Stroke is one of the leading causes of long-term disability in the United States and around the world (1). Most of all strokes are ischemic, in which the brain’s blood supply is obstructed. In the majority of stroke survivors greater than 65 years old, this can significantly impact their independence and mobility (1). Clinical trials in stroke have been designed to reduce mortality and morbidity in populations at high risk. Patients arriving at a hospital within 3–4.5 h of their symptom onset can qualify for acute thrombolysis which leads to improved function after a stroke (2). Considered the gold standard in acute stroke therapy, IV-alteplase is the only FDA-approved treatment for ischemic strokes, but needs to be used within a limited therapeutic time window.
This limited treatment window has led to interest in endovascular therapy to extend the treatment window for acute ischemic stroke. In 2015, five randomized clinical trials searched for efficacy of mechanical thrombectomy in patients with acute stroke caused large vessel occlusion in the anterior circulation (3). Their findings demonstrated that critical imaging analysis, workflow modification, and newer generation thrombectomy devices were beneficial in treatment of ischemic stroke using endovascular treatment over standard medical care. These trials changed guidelines that endovascular treatment is a highly effective therapy across all subgroups if performed within 6 hours of stroke presentation. Of the 5 trials, only 2 had therapy windows beyond 6 h. The REVASCAT trial recruited eligible patients within 8 h after the onset of symptoms (4). Results showed thrombectomy within 8 h of onset, reduced the severity of disability and higher rates of functional independence. However, over 87.4% of their treatment groups were performed within 6 h. The ESCAPE trial enrolled up to 12 h after symptom onset with a small infarct core. Their median time from stroke onset to treatment reperfusion was about 4 h (5). Despite these two trials, there was insufficient evidence that endovascular therapy window beyond 6 h had significant treatment effect to limit disability.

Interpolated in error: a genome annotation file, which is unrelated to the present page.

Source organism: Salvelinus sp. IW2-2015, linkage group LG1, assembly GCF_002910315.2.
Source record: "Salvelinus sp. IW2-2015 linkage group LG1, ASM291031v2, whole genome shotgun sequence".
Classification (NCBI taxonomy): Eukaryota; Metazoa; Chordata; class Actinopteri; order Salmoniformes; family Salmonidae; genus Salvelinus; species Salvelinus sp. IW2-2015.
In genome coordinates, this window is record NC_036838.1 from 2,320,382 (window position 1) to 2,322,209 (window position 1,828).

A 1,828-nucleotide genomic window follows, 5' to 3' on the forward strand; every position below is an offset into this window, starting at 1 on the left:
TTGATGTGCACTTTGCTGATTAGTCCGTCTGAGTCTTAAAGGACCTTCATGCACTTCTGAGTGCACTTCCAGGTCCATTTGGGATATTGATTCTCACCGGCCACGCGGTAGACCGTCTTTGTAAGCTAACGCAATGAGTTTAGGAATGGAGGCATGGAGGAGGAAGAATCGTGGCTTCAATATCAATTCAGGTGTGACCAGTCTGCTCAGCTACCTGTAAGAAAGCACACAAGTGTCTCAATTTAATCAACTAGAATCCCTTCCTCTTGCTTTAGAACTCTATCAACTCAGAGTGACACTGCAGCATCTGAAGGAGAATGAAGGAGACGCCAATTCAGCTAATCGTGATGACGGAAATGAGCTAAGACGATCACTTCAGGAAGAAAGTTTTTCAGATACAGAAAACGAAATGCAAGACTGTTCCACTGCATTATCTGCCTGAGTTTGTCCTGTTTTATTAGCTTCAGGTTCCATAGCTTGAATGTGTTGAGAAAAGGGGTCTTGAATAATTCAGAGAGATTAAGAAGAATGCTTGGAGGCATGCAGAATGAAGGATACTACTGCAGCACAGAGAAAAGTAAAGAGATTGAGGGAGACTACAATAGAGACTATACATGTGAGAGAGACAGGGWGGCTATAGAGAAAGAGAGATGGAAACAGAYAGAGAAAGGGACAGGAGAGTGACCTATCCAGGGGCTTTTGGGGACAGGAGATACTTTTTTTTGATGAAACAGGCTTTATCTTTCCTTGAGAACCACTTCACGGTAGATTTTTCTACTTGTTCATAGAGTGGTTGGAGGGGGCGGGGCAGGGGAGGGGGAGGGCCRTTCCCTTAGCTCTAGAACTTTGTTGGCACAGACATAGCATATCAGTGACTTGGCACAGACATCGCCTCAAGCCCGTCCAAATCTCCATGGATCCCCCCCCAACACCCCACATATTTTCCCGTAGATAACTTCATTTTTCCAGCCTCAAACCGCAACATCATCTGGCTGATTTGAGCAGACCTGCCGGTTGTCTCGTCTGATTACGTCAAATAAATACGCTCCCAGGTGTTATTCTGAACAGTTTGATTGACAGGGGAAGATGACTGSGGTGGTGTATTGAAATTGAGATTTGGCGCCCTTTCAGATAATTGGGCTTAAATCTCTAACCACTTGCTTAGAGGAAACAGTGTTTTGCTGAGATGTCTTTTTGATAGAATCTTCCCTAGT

The DWI or CTP Assessment with Clinical Mismatch in the Triage of Wake-Up and Late Presenting Strokes Undergoing Neurointervention with Trevo (DAWN) trial was designed to answer two lingering questions: (I) the unclear benefit of endovascular treatment beyond 6 h and (II) how to carefully select for patients based on a clinical-radiologic mismatch to salvage with reperfusion therapy (6). The DAWN clinical trial is an international, randomized controlled research study investigating the benefits of thrombectomy 6–24 h after stroke onset. Instead of looking at penumbral volume or only stroke lesion burden, DAWN investigators selected patients based on a clinical-radiologic mismatch. Patients were selected based on three groups. The first was ≥80 years old, National Institutes of Health Stroke Scale (NIHSS) ≥10, and core volume infarct <21 cc. The second group was <80 years old, NIHSS ≥10, and core infarct volume <31 cc. Finally, the last group was <80 years old, NIHSS >20, and core infarct volume of 31–51 cc. Patients meeting these criteria could then be randomized 1:1 to either thrombectomy or medical control therapy. DAWN was conducted across 26 centers in Europe, Australia, the US, and Canada. The study enrolled a total of 206 patients from September 2014 through February 2017. To qualify as a participating center, ≥40 mechanical thrombectomy procedures had to be performed annually at the centers. Dedicated stroke or neurointensive care units would also be required to admit enrolled patients. Local institute guidelines directed medical care if patients did not qualify for thrombectomy. Patients were followed for 90 days and the primary efficacy endpoint was assessed via utility-weighted modified Rankin Scale (mRS) and dichotomized mRS. The dichotomized mRS was originally a secondary outcome, but the investigators were asked by the FDA to change to a primary outcome. Choosing utility-weighted mRS for disability after stroke over traditional mRS was meant to address some concerns over limitations of power with the traditional mRS. Utility-weighted mRS is theoretically thought to capture better treatment effects and maintain statistical power while improving scale interpretability then when analyzed ordinally (7). The median baseline NIHSS score in their cohort was 17 for both groups. The first primary endpoint for the utility-weighted mRS at 90 days for the thrombectomy group was 5.5 versus 3.4 in the control group, with higher numbers representing better outcomes. In the second primary endpoint, 48.6% of thrombectomy patients were independent at 3 months compared to 13.1% in the medical arm. The rate of symptomatic intracranial hemorrhage nor 90-day mortality did not differ significantly between the study groups.